Natural and anthropogenic sources of habitat variation influence exploration behaviour, stress response, and brain morphology in a coastal fish

This article was originally published here

J Anim Ecol. 2021 Jun 18. doi: 10.1111/1365-2656.13557. Online ahead of print.

ABSTRACT

1. Evolutionary ecology aims to better understand how ecologically important traits respond to environmental heterogeneity. Environments vary both naturally and as a result of human activities, and investigations that simultaneously consider how natural and human-induced environmental variation affect diverse trait types grow increasingly important as human activities drive species endangerment. 2. Here, we examine how habitat fragmentation and structural habitat complexity, affect disparate trait types in Bahamas mosquitofish (Gambusia hubbsi) inhabiting tidal creeks. We tested a priori predictions for how these factors might influence exploratory behaviour, stress reactivity, and brain anatomy. 3. We examined approximately 350 adult Bahamas mosquitofish from seven tidal creek populations across Andros Island, The Bahamas that varied in both human-caused fragmentation (three fragmented, four unfragmented) and natural habitat complexity (e.g. 5-fold variation in rock habitat). 4. Populations that had experienced severe human-induced fragmentation, and thus restriction of tidal exchange from the ocean, exhibited greater exploration of a novel environment, stronger physiological stress responses to a mildly stressful event, and smaller telencephala (relative to body size). These changes matched adaptive predictions based mostly on 1) reduced chronic predation risk and 2) decreased demands for navigating tidally dynamic habitats. Populations from sites with greater structural habitat complexity showed a higher propensity for exploration and a relatively larger optic tectum and cerebellum. These patterns matched adaptive predictions related to increased demands for navigating complex environments. 5. Our findings demonstrate environmental variation, including recent anthropogenic impacts (<50 years), can significantly affect complex, ecologically important traits. Yet trait-specific patterns may not be easily predicted, as we found strong support for only six of 12 predictions. Our results further highlight the utility of simultaneously quantifying multiple environmental factors-e.g. had we failed to account for habitat complexity, we would not have detected effects of fragmentation on exploratory behaviours. These responses, and their ecological consequences, may be complex: rapid and adaptive phenotypic responses to anthropogenic impacts can facilitate persistence in human-altered environments, but may come at a cost of population vulnerability if ecological restoration were to occur without consideration of the altered traits.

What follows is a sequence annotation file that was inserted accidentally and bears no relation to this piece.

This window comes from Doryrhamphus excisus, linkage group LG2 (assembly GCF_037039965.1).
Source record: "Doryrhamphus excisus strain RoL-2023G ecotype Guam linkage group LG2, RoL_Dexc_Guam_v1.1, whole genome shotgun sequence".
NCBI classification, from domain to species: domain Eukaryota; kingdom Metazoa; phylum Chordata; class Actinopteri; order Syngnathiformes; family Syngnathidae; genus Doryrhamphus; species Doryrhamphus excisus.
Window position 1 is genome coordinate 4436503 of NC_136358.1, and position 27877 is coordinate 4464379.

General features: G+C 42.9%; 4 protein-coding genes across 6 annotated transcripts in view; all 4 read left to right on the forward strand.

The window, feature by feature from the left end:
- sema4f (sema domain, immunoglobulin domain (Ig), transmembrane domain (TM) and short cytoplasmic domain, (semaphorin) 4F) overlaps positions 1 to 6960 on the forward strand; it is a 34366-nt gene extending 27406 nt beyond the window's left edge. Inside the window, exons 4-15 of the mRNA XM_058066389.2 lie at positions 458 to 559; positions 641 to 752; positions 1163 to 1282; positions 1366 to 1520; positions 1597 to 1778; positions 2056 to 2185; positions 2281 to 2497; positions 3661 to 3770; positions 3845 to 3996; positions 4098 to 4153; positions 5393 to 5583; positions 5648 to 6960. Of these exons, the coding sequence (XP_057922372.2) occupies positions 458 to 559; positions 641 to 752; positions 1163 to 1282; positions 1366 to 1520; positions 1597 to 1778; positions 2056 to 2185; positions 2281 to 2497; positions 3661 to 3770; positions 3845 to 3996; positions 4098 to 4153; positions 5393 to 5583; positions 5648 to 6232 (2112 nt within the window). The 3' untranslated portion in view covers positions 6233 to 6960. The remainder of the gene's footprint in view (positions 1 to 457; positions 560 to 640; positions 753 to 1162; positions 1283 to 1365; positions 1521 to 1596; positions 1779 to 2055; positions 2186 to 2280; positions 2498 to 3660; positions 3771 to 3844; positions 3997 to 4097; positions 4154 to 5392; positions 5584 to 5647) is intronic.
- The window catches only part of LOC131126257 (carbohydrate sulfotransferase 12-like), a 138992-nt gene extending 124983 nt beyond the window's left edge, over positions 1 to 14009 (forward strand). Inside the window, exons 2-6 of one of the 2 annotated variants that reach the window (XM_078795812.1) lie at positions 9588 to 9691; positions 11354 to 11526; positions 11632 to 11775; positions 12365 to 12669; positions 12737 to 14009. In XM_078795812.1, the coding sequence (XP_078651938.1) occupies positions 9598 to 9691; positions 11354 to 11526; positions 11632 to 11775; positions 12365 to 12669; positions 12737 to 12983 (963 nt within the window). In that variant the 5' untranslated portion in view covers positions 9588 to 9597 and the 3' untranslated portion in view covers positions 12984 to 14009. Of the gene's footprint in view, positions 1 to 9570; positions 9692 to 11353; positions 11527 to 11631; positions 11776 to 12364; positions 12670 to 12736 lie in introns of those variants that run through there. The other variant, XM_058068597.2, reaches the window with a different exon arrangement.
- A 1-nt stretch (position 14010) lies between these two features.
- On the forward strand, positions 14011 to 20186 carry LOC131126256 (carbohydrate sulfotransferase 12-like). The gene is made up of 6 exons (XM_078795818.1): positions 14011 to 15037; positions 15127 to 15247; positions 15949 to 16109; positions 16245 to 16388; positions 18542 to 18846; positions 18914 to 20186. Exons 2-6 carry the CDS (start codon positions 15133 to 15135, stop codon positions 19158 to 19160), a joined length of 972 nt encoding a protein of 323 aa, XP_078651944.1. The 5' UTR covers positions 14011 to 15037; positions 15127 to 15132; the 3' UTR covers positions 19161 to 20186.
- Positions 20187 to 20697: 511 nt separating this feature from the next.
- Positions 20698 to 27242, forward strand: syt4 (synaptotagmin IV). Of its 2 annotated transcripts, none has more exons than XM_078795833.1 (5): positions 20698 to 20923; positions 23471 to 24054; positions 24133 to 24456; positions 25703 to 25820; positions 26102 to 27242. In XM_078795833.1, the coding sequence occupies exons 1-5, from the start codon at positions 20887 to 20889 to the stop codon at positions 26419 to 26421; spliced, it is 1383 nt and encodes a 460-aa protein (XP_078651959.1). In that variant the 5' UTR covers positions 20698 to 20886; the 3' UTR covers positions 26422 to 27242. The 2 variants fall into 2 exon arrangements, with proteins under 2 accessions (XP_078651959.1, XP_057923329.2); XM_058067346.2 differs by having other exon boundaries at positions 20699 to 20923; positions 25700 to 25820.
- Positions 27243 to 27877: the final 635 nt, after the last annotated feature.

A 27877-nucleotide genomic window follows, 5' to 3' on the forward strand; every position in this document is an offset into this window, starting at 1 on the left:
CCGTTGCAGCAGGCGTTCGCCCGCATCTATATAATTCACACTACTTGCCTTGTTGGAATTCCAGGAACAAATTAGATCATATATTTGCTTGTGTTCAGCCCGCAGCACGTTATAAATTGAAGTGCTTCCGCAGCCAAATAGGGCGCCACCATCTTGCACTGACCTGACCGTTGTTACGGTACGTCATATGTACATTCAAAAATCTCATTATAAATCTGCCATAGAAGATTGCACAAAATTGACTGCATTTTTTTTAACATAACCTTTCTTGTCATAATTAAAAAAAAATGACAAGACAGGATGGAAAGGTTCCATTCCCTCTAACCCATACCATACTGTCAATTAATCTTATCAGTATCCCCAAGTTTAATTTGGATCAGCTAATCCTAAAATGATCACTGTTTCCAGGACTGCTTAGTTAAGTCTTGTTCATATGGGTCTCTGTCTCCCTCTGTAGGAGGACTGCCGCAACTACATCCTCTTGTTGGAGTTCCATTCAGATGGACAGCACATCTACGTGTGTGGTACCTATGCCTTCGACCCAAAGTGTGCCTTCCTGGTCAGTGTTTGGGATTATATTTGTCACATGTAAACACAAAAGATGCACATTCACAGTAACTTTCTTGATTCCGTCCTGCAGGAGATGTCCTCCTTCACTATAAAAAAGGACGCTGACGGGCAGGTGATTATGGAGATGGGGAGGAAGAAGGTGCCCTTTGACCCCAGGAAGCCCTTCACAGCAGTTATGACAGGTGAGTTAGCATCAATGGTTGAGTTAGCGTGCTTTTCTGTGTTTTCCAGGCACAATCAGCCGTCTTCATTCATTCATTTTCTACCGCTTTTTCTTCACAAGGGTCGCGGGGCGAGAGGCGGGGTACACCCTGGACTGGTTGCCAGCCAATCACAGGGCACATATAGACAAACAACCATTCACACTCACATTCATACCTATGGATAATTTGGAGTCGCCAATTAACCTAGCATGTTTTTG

PMID:34143892 | DOI:10.1111/1365-2656.13557